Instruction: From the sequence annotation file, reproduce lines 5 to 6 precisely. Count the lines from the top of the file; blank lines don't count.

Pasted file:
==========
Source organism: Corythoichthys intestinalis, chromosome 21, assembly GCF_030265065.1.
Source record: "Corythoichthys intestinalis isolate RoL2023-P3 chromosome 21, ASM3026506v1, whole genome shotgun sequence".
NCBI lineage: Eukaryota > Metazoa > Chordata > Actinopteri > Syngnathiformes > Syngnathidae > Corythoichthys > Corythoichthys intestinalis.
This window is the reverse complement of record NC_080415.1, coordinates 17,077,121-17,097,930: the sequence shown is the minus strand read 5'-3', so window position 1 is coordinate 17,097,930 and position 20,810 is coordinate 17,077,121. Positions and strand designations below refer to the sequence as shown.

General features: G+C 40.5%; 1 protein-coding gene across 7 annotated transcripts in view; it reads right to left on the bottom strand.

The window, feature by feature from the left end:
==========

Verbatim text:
General features: G+C 40.5%; 1 protein-coding gene across 7 annotated transcripts in view; it reads right to left on the bottom strand.

The window, feature by feature from the left end: